Commonwealth Games: Bowler Gary Kelly claims bronze after late heartache
Published 14/10/2010 | 00:00
Bowler Gary Kelly won a bronze medal for Northern Ireland in the men’s singles yesterday after just missing out on a place in the final.
The 22-year-old Ballymoney man lost his semi to Leif Selby, the world number two from Australia, 1.5-0.5.
The first set was tied 9-9 when Kelly scored a four on the final end but he lost the second 9-7.
“Yeah, I was disappointed. I played some big bowls in the first set and came from five behind in the second [set]. It was a tight game,” he explained.
Kelly then had to pick himself up for the bronze medal battle against England’s Sam Tolchard.
“I played against Sam when we were here in Delhi in April so I knew he was a tough opponent.”
Kelly lost the first set but overcame an early deficit in the next to win it 8-7 and force the tie-break over three extra ends. He eventually won 3-2.
“It’s a great feeling to come here and win a Commonwealth Games medal — it means a lot for me to represent Northern Ireland. It gives me confidence for the future.”
Welshman Rob Weale won the gold, beating Selby in the final.
In cycling, Wendy Houvenaghel finished in a very creditable sixth place in the women’s 29km time trial along the Noida Expressway just outside of the Indian capital yesterday morning.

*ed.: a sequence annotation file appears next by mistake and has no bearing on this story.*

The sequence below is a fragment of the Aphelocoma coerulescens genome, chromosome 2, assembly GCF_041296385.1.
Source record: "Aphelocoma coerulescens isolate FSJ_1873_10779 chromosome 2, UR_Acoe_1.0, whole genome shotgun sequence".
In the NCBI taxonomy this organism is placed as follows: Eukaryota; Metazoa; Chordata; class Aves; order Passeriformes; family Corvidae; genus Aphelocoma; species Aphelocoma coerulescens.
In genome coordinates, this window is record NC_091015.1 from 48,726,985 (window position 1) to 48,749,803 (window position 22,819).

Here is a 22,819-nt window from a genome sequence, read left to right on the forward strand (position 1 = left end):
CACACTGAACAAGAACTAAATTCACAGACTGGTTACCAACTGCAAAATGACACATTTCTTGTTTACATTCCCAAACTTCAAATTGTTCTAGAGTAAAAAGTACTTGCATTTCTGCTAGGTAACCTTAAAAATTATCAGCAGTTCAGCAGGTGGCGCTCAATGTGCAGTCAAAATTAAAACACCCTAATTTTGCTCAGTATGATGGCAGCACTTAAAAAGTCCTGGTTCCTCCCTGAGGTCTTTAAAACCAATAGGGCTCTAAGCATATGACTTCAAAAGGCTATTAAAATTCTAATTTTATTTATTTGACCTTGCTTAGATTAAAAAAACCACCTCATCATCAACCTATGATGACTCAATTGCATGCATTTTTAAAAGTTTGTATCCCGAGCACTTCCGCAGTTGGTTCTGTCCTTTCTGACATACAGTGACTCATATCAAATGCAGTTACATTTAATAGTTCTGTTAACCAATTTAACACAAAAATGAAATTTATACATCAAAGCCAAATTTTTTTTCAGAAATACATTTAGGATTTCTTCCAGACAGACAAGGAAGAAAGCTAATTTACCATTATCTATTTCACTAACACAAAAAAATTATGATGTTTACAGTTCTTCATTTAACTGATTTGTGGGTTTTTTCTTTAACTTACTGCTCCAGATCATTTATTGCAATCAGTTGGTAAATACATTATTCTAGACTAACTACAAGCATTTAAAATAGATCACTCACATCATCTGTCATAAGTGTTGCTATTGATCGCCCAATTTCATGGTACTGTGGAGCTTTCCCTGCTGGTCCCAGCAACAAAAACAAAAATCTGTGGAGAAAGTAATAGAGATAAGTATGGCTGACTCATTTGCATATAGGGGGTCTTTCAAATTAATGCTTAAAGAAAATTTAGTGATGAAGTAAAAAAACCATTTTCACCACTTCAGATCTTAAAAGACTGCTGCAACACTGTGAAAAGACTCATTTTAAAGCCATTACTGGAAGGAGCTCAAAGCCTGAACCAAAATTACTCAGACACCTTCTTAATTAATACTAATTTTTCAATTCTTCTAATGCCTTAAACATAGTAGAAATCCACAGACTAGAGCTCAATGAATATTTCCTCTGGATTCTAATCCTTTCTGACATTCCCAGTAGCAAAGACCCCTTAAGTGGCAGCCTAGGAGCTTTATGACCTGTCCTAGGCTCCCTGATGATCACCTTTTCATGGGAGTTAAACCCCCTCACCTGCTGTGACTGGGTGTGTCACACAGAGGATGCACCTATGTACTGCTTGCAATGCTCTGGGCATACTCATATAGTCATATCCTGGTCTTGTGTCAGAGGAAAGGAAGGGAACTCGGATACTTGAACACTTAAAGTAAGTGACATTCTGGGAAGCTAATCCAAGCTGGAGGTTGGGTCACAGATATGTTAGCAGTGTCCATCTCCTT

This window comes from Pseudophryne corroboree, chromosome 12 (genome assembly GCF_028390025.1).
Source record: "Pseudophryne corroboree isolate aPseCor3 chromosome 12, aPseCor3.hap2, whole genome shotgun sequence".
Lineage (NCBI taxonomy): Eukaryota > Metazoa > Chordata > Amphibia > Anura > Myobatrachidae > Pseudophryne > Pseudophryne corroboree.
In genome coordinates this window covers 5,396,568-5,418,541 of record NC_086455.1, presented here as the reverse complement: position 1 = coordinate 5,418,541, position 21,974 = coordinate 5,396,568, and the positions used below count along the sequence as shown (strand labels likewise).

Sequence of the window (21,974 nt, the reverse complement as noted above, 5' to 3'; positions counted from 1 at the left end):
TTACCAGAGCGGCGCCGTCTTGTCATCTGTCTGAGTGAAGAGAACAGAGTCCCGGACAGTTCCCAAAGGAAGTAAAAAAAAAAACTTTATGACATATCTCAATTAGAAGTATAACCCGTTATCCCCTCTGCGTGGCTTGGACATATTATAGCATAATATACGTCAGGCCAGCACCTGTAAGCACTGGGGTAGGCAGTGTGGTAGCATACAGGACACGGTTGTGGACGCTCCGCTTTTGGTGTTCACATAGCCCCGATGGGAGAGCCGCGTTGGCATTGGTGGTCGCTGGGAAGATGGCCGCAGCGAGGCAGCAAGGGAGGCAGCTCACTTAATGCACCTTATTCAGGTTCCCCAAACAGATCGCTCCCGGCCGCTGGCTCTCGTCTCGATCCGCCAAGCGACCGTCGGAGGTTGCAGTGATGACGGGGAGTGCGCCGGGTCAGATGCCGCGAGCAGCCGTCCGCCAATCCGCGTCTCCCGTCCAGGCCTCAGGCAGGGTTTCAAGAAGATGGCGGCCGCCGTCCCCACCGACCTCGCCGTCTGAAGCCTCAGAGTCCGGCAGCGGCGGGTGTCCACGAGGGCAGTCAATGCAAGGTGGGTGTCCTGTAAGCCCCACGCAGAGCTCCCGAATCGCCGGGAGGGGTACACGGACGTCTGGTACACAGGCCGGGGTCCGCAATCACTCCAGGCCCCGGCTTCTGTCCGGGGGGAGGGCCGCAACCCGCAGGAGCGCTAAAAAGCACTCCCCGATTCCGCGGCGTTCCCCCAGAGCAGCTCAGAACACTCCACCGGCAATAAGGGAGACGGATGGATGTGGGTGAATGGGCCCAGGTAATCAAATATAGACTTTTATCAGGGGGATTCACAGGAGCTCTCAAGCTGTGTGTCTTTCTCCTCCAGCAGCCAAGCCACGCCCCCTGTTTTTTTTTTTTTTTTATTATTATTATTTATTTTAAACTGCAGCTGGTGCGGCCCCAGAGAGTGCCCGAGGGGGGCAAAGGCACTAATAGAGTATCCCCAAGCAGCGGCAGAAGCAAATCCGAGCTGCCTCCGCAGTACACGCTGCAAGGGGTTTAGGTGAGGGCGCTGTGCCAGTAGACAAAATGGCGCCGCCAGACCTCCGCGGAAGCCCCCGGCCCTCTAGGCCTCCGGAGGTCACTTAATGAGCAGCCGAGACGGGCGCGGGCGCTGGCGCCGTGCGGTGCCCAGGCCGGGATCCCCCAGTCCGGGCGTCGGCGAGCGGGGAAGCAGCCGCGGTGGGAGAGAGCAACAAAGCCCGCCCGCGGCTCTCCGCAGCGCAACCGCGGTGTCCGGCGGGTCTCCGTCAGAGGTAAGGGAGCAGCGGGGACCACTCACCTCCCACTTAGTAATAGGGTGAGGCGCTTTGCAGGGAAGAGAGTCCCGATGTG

The Upperlands rider had focused her preparations entirely on the track individual pursuit in which she won a silver medal last week but showed she is a competent road time triallist as well.
Starting sixth last, she produced a time of 39:34.97, just over 35 seconds behind winner Tara Whitten of Canada.
Heather Wilson was 15th in 42:48.77 almost four minutes adrift.
The men’s event over a longer course of 40km saw Michael Hutchinson repeat his performance of four years ago and finish fourth, 2:14 behind winner David Millar from Scotland.
Hutchinson said: “These are my third Commonwealth Games and I was closest to the medals than I've ever been. It's a tough field here, so there's only so much you can do.
“I thought I went a wee-bit conservative, so I really picked it up in the final five kilometres.
“It was very, very, very hot. There was no shade at all. The heat, the wind, the dust, there was rubbish blowing across the road. There were no spectators. It was all rather bleak. It was just you and the road.”
David McCann struggled, especially after his exertions in finishing fifth in the road race on Sunday, and withdrew after halfway.